South America’s Indigenous People: Every country around the globe is dealing with the novel coronavirus, but some countries are implementing policies that go further toward controlling outbreaks than others.
This scattershot approach has meant, unfortunately, that vulnerable populations, in first world and developing nations alike, are particularly susceptible to infection, as measures like social distancing and rampant testing are intermittently imposed, at best.
Consequently, some of those vulnerable populations are taking extra measures to keep their communities safe, as they perceive a failure of leadership from politicians seemingly unable or unwilling to do everything possible to contain the spread of the virus.
In South America, Indigenous communities are taking drastic steps to help ensure their people are as safe as possible, including banning outside visitors and closing borders.
Most recent figures suggest there are more than 8,000 cases of the virus across South America, and there are profound concerns that an outbreak in one or more Indigenous community could literally threaten thousands of lives.
Brazil’s population is approximately 210 million, and as of March 25th, there were more than 2,000 cases of the virus nationwide, and so far the death toll has reached almost 140, as of Sunday March 29th.
However, those numbers are, literally, changing every hour of every day, usually doubling or tripling as the virus takes hold in areas in which it had gone undetected.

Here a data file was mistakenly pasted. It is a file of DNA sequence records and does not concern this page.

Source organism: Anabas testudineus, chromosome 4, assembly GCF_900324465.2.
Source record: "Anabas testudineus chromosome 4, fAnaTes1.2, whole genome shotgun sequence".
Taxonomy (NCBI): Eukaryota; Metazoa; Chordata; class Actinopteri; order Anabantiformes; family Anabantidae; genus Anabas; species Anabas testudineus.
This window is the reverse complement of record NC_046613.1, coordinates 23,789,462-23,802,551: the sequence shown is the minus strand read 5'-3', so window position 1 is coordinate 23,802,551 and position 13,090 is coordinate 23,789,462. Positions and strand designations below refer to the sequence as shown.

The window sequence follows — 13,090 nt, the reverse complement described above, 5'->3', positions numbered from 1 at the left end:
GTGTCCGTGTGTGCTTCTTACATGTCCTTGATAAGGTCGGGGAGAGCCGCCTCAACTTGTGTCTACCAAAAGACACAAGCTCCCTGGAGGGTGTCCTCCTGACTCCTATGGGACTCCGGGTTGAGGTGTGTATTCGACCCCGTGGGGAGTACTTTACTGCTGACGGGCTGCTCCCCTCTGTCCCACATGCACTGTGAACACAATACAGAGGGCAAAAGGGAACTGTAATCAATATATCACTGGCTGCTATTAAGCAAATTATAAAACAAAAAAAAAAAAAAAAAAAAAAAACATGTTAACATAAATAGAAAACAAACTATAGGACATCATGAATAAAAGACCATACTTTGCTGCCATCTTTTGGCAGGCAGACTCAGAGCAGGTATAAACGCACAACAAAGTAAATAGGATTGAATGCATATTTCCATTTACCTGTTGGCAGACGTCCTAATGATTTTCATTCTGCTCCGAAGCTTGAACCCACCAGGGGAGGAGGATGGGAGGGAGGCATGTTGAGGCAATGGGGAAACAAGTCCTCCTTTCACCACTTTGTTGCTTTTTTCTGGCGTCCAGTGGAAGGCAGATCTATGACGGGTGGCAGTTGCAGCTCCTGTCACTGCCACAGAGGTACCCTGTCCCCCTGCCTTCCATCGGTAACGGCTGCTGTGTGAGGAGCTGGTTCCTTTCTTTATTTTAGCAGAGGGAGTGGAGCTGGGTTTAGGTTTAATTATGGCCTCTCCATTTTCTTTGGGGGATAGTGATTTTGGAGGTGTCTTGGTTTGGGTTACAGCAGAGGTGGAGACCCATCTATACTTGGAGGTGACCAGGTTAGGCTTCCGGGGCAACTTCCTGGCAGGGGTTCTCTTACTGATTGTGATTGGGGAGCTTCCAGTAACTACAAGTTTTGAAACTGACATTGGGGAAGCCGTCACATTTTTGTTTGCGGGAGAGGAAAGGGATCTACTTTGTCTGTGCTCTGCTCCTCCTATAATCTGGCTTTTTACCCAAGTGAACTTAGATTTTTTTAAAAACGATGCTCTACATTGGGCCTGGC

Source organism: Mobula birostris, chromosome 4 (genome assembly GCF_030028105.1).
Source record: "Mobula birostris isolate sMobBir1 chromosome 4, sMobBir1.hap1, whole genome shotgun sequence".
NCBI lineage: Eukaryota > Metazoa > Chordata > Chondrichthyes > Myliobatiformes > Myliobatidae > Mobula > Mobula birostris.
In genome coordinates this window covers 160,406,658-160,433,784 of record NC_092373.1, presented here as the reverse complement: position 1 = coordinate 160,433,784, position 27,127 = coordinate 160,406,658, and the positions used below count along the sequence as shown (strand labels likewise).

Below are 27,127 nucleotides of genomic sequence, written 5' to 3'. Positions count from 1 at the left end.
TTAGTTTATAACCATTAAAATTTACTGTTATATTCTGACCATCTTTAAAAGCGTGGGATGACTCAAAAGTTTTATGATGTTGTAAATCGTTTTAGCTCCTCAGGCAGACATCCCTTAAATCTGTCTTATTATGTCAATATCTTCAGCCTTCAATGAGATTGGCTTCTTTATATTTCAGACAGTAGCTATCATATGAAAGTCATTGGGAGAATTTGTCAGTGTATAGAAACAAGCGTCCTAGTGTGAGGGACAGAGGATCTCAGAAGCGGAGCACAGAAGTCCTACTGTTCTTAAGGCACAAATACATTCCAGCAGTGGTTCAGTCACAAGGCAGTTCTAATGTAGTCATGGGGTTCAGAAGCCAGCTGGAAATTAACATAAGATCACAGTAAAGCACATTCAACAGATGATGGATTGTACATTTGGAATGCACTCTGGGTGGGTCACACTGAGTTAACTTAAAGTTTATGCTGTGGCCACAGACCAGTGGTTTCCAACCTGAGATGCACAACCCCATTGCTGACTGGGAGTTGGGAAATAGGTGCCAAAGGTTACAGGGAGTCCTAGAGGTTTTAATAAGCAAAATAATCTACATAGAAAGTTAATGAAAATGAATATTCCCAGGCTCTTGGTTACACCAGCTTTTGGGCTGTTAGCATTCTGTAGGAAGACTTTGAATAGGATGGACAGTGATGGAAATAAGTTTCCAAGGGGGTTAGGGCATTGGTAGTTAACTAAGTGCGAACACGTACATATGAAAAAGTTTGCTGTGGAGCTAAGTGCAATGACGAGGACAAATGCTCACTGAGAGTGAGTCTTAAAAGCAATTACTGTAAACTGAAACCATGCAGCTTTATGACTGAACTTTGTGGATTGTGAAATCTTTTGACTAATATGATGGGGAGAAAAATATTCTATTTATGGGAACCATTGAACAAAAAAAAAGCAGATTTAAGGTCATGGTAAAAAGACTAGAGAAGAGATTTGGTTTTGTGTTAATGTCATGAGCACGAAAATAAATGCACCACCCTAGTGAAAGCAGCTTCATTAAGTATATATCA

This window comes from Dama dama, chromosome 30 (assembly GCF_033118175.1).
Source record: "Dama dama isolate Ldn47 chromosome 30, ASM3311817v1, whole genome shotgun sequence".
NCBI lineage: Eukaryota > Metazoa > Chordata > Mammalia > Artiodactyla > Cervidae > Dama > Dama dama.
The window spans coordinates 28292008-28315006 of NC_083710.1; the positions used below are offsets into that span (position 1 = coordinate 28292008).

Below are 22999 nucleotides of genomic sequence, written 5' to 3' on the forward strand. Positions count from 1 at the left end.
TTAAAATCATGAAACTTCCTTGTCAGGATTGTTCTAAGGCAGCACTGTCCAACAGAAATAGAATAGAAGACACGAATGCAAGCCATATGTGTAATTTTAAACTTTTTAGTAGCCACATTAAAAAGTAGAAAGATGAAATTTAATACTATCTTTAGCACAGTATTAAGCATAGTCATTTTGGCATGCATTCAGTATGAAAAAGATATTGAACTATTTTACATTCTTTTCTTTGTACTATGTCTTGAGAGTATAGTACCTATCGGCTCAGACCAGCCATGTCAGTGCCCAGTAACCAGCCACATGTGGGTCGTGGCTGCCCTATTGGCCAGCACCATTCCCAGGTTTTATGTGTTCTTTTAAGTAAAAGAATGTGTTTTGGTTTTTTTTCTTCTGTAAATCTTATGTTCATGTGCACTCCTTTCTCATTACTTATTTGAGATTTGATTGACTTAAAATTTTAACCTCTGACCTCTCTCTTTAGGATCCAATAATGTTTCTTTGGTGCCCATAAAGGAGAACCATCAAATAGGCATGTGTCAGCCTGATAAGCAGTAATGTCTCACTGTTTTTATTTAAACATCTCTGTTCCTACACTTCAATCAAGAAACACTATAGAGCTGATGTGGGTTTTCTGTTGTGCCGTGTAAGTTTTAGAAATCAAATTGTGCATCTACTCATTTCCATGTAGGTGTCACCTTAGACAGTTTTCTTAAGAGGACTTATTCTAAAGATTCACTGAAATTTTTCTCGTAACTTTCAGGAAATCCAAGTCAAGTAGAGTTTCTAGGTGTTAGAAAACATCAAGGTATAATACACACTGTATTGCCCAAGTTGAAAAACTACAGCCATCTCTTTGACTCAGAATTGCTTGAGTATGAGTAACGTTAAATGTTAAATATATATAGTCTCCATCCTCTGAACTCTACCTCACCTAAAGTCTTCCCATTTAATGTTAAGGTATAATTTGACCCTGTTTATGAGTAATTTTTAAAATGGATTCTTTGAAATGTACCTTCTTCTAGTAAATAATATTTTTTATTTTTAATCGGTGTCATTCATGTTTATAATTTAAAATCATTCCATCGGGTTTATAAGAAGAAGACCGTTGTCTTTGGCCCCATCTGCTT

Leaders in Indigenous communities say that extreme precautions are necessary to protect their citizens, saying, as one leader put it, “the coronavirus could wipe us out.”
Those were the words spoken recently by Ianucula Kaiabi, an Indigenous leader in Brazil’s Xingu National Park, in an interview with the guardian. The park is home to approximately 6,000 Indigenous people of 16 different tribes.
But also groups in Peru, Ecuador and Columbia have begun erecting blockades to keep people out.
How many people in those countries are asymptomatic carriers is impossible to know, but should Native people come in contact with them, an outbreak in their communities seem almost inevitable.
In these circumstances, it is unfortunate that Brazil’s north borders with Columbia and Venezuela. One of the country’s most vulnerable areas is located there, the Sao Gabriel da Cachoeira, the region’s most Indigenous municipality.
Officials there have instituted complete lock down policies, meaning no air or boat traffic whatsoever for the foreseeable future. Authorities are insisting that folks stay home in all but emergency circumstances.
“It’s an extremely sensitive region,” explained Marivelton Bare, president of the River Negro Indigenous Foundation, to the guardian when describing Cachoeira. In an interview on Monday, March 30, Bare added, “The health system is precarious and we have isolated tribes here.”
One individual who is deeply concerned for all of South America’s Indigenous population is Dr. Sofia Mendoca, a physician who works in the Xingu area.
In an interview with the guardian, Mendoca said, “Right now the biggest issue is stopping this virus from reaching the villages. If this virus gets into the villages, it will cause a huge amount of death.”
And it’s happened before, when large swaths of Native populations were eradicated by illnesses like measles and small pox, which took thousands of lives once they infiltrated these areas.
Mendoca, when speaking with the guardian, did not mince words: “We are talking about a true genocide,” she stated, if the virus seeps across borders and penetrates the villages, in spite of the lock down measures.
It is difficult to imagine the Indigenous people being spared widespread infection, just as all nations around the world have been beset by the virus.
Much will depend on various governmental measures implemented in coming days in countries all over South America. For now, at least, Indigenous leaders are taking any and all steps they can to protect their citizens, so many of whom are particularly at risk.